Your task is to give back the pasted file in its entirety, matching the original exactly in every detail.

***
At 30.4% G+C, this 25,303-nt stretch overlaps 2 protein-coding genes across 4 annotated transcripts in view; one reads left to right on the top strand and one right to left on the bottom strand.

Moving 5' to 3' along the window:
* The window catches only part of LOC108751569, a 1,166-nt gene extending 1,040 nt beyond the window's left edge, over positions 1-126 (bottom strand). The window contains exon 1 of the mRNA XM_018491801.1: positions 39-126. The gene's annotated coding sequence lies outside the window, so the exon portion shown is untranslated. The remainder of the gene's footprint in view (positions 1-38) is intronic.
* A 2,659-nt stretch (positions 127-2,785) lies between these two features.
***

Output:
At 30.4% G+C, this 25,303-nt stretch overlaps 2 protein-coding genes across 4 annotated transcripts in view; one reads left to right on the top strand and one right to left on the bottom strand.

Moving 5' to 3' along the window:
* The window catches only part of LOC108751569, a 1,166-nt gene extending 1,040 nt beyond the window's left edge, over positions 1-126 (bottom strand). The window contains exon 1 of the mRNA XM_018491801.1: positions 39-126. The gene's annotated coding sequence lies outside the window, so the exon portion shown is untranslated. The remainder of the gene's footprint in view (positions 1-38) is intronic.
* A 2,659-nt stretch (positions 127-2,785) lies between these two features.